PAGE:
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Memoirs of a Saudi Ph.D. student: Immigration woes in UK.

Hatoon Kadi

In the past two weeks, several Saudi students faced problems at the immigration at British airports. They were informed that their students' visas and the visas of their dependents have been retained due to issues regarding their authorized leaves of absence. Two of my friends faced this problem. They were returning to the United Kingdom after attending scientific conferences abroad. Both of them were accompanied by their course supervisors but were kept at the airport for three hours. They had to undergo body searches and at the end they were issued temporary permission but the home office at the airport withheld their passports and visa permits. The situation was very stressful to them. They were sure that there was a mistake, as they were registered as full- time students. How could the British authorities retain their visas on the ground that they were not regular students as they had taken leaves of absence? According to the British immigration law, full-time students are entitled to up to two-month leave of absence. Both of my friends took less than two months leave of absence and their supervisors had been duly informed. How could the authorities claim that they were not regular students? After allowing them temporary entry, they were given a certain date to leave the country. They were also told to get their status checked with their universities. They went to check and even international employees at the university were confused, as they were registered as regular full-time students. After lengthy procedures and conflicts (no its not our mistake, no don't contact us go to the home office) the issue was resolved. After receiving letters that proved that they were full-time regular students the home office decided to reinstate their visas and return their passports. Personally I feel that it should not have ended this way. The home office is very strict when it comes to visa issues, which is understandable. Protecting one's borders is a major safety issue and is much appreciated, but if we are required to adhere to the rules then the home office is obliged as well to take extra care before simply retaining visas and putting students under great pressure and make them resolve issue that is not their fault to begin with. I am not sure what step should be taken but this issue should not just be ignored.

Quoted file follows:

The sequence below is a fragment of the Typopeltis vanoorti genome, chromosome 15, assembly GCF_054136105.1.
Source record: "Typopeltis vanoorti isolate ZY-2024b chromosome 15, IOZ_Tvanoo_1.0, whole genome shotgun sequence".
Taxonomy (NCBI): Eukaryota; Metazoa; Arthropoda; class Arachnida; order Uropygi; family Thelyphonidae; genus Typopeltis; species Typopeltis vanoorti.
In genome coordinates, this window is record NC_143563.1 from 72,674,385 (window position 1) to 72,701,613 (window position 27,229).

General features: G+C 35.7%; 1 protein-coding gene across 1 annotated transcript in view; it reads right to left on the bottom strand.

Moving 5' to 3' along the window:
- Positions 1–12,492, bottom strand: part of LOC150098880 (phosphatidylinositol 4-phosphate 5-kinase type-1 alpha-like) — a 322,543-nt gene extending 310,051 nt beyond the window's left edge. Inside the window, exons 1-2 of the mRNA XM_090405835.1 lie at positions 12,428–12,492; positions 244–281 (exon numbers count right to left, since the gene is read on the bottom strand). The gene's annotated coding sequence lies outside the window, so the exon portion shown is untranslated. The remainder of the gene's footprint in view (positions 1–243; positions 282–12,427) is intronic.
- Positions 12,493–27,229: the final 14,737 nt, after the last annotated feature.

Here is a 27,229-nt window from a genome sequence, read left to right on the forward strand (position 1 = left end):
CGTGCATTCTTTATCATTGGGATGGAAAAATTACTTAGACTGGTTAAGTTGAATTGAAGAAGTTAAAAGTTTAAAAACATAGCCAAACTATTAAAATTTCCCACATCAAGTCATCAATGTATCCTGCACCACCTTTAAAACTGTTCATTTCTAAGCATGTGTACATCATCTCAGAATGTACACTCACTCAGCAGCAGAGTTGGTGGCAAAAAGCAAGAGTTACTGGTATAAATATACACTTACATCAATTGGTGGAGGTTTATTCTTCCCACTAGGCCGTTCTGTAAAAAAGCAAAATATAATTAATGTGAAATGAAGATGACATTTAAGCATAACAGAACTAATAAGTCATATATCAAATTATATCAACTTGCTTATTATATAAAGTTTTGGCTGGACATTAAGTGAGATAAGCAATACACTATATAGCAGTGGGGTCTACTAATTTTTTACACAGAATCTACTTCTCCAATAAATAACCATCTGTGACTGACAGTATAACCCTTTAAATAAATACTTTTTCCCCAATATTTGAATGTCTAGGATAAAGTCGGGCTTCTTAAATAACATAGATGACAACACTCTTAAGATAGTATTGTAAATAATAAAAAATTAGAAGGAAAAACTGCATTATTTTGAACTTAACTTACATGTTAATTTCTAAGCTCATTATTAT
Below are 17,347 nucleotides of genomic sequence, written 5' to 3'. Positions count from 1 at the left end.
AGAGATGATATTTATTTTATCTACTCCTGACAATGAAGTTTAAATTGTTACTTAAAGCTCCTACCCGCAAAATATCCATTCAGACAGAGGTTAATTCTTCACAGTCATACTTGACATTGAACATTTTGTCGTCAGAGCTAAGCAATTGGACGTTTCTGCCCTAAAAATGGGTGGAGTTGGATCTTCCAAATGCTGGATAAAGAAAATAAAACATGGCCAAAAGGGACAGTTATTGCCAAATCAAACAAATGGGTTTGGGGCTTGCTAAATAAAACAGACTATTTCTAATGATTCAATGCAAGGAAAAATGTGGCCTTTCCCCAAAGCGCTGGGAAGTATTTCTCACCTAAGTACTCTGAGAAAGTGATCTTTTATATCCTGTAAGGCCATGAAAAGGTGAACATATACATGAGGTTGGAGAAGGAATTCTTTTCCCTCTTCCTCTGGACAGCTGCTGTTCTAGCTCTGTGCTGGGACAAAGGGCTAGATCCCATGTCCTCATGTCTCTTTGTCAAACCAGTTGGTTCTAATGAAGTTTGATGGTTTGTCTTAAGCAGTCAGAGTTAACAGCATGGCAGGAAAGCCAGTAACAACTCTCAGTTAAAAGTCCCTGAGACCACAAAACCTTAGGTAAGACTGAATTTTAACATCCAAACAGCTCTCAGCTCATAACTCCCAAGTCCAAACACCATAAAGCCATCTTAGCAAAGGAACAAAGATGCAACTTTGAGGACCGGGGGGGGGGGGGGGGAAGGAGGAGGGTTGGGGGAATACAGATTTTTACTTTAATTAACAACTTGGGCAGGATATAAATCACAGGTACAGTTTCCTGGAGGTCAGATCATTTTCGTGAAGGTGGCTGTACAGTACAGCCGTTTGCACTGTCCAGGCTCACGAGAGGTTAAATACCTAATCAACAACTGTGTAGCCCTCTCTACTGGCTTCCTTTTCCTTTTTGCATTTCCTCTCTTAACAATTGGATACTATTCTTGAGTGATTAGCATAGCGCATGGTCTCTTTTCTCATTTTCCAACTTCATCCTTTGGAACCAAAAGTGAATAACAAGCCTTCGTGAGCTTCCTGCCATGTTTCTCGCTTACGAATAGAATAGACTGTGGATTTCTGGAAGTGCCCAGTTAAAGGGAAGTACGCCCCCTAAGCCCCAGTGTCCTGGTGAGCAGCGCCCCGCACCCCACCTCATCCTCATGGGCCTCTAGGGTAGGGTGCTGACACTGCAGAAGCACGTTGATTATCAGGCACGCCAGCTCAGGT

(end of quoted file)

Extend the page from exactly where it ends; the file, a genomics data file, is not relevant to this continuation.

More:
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Publication:Arab News (Jeddah, Saudi Arabia)
Date:Apr 13, 2015
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